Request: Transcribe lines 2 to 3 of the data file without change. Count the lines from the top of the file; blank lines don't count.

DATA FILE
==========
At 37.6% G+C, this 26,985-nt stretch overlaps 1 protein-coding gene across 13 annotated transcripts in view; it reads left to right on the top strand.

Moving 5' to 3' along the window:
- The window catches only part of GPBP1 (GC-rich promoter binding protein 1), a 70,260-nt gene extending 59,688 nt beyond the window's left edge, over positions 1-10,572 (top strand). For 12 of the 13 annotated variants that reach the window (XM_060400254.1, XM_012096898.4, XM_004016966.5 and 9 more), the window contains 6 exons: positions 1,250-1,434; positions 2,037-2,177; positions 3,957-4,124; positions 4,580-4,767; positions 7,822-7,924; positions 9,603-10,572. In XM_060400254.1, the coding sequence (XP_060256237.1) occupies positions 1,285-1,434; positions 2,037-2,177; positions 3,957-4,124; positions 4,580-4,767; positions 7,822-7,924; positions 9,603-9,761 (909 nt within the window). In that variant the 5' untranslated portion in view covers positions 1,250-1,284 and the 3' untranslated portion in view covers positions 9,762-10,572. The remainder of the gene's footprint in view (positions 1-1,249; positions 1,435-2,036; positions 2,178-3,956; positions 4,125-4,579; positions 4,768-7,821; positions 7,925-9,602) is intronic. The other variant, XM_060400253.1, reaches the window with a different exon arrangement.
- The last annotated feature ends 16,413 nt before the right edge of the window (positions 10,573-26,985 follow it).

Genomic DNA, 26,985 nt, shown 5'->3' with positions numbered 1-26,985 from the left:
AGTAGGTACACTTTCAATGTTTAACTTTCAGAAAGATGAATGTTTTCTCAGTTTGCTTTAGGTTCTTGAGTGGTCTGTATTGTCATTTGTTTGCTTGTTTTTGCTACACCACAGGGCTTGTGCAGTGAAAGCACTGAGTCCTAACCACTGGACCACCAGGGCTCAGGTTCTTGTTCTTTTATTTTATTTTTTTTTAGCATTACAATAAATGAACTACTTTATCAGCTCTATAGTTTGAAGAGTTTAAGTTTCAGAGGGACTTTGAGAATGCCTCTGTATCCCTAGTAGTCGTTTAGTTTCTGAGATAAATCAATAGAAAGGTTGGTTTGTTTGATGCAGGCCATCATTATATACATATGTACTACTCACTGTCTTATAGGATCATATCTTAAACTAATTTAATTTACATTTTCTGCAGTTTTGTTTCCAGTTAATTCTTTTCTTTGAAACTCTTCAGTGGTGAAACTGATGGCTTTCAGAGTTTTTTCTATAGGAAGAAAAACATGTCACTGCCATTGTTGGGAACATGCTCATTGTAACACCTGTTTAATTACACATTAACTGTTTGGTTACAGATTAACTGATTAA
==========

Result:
Moving 5' to 3' along the window:
- The window catches only part of GPBP1 (GC-rich promoter binding protein 1), a 70,260-nt gene extending 59,688 nt beyond the window's left edge, over positions 1-10,572 (top strand). For 12 of the 13 annotated variants that reach the window (XM_060400254.1, XM_012096898.4, XM_004016966.5 and 9 more), the window contains 6 exons: positions 1,250-1,434; positions 2,037-2,177; positions 3,957-4,124; positions 4,580-4,767; positions 7,822-7,924; positions 9,603-10,572. In XM_060400254.1, the coding sequence (XP_060256237.1) occupies positions 1,285-1,434; positions 2,037-2,177; positions 3,957-4,124; positions 4,580-4,767; positions 7,822-7,924; positions 9,603-9,761 (909 nt within the window). In that variant the 5' untranslated portion in view covers positions 1,250-1,284 and the 3' untranslated portion in view covers positions 9,762-10,572. The remainder of the gene's footprint in view (positions 1-1,249; positions 1,435-2,036; positions 2,178-3,956; positions 4,125-4,579; positions 4,768-7,821; positions 7,925-9,602) is intronic. The other variant, XM_060400253.1, reaches the window with a different exon arrangement.